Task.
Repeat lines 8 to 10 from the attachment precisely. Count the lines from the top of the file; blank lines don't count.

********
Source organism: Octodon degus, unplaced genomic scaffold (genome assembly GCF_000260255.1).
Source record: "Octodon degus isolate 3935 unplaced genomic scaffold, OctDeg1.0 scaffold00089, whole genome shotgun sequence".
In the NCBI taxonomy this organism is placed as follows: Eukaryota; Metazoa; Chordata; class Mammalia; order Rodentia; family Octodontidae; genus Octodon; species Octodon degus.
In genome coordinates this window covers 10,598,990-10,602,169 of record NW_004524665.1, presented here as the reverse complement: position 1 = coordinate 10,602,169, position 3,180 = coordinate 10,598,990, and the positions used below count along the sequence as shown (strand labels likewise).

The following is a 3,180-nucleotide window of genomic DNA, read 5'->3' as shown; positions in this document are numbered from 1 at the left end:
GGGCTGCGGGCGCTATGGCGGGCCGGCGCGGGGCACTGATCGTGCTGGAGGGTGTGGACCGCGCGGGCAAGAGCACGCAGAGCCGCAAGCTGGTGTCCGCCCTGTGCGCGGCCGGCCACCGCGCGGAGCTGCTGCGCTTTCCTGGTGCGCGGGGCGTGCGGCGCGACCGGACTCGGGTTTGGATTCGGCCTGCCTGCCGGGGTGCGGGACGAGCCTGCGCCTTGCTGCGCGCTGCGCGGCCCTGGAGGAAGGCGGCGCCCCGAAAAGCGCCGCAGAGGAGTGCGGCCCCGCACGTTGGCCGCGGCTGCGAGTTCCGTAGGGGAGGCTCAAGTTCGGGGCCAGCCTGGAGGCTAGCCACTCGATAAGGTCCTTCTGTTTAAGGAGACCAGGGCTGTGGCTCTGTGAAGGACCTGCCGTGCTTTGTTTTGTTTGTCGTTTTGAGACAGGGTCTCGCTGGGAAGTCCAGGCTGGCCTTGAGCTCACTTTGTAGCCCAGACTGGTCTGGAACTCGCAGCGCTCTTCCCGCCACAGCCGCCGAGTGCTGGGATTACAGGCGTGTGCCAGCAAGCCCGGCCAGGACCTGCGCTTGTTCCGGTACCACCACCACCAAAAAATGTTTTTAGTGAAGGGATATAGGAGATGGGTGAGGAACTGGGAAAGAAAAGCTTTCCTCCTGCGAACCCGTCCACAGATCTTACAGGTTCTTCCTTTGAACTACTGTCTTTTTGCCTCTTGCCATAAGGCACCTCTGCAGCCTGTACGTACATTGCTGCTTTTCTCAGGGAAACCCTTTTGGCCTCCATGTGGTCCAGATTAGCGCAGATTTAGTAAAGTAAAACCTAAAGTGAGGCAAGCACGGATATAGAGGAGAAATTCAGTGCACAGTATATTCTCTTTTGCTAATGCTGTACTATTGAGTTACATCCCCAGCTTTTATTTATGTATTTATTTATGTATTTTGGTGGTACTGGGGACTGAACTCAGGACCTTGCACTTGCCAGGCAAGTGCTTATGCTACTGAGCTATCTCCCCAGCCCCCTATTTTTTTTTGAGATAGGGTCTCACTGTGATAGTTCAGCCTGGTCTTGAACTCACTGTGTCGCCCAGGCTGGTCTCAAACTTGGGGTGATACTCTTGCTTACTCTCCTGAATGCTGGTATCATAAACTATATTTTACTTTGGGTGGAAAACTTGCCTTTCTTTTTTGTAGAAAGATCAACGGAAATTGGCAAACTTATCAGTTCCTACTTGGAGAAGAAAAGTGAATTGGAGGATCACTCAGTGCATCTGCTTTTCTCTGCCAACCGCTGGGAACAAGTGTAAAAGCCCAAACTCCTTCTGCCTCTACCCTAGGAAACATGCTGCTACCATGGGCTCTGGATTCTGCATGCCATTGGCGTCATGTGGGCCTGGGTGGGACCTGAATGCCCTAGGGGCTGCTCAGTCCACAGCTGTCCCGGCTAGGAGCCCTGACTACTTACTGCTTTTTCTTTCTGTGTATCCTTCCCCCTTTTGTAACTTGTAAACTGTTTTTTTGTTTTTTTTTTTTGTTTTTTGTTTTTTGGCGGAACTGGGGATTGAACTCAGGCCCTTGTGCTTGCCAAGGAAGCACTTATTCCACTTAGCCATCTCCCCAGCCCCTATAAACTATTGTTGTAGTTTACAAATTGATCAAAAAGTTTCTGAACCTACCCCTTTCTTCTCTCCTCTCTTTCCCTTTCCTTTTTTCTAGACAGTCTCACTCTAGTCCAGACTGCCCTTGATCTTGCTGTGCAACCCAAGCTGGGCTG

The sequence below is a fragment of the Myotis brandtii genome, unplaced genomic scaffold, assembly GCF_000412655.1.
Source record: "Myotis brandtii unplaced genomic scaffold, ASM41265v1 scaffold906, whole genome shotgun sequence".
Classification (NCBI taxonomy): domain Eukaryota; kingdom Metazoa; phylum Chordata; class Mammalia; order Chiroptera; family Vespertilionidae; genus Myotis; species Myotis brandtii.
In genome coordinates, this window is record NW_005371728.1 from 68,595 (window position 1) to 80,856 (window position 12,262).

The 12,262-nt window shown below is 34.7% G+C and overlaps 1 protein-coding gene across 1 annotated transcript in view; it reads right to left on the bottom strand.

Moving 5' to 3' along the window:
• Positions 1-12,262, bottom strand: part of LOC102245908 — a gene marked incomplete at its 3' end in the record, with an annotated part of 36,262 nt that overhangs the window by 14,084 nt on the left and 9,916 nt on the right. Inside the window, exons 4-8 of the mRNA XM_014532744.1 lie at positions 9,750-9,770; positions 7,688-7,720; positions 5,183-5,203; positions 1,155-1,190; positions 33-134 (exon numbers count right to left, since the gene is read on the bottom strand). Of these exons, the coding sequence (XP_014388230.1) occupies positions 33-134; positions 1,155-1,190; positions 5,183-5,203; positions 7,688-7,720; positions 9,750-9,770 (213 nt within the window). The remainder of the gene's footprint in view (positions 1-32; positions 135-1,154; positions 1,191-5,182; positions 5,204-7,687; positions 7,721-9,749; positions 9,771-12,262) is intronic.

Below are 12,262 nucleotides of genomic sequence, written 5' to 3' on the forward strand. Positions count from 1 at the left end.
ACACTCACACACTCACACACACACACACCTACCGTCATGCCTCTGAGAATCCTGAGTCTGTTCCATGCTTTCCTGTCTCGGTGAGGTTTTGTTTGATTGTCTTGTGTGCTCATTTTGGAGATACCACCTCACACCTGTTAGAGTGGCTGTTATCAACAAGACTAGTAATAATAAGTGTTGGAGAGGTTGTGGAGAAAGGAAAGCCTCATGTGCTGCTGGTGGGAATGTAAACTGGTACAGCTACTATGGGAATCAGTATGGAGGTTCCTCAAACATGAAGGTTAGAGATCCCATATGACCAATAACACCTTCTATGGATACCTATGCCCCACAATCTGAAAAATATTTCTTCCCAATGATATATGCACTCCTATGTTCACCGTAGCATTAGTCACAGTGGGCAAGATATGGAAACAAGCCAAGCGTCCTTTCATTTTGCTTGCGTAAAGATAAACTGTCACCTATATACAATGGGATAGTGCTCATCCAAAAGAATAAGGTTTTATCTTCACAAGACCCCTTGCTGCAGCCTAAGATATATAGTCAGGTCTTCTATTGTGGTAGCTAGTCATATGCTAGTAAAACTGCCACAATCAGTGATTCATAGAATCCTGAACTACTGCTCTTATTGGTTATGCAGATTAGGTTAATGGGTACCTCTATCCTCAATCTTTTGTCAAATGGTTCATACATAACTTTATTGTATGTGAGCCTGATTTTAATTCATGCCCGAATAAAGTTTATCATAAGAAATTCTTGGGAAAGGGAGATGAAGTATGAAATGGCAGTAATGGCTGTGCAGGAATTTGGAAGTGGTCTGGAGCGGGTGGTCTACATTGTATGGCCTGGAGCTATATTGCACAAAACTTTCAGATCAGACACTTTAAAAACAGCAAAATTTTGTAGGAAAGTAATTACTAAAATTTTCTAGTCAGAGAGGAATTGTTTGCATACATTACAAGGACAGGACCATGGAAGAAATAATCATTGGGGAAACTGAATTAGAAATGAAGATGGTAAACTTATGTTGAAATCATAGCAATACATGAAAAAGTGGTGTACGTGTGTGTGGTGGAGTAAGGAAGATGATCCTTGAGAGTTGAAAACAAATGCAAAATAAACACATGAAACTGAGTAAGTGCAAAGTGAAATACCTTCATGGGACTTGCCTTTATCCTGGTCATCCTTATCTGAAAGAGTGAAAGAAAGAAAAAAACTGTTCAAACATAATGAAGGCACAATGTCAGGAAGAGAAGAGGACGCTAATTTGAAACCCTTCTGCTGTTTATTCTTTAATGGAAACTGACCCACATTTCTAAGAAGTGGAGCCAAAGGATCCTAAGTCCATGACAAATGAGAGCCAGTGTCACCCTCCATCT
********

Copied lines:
Source record: "Myotis brandtii unplaced genomic scaffold, ASM41265v1 scaffold906, whole genome shotgun sequence".
Classification (NCBI taxonomy): domain Eukaryota; kingdom Metazoa; phylum Chordata; class Mammalia; order Chiroptera; family Vespertilionidae; genus Myotis; species Myotis brandtii.
In genome coordinates, this window is record NW_005371728.1 from 68,595 (window position 1) to 80,856 (window position 12,262).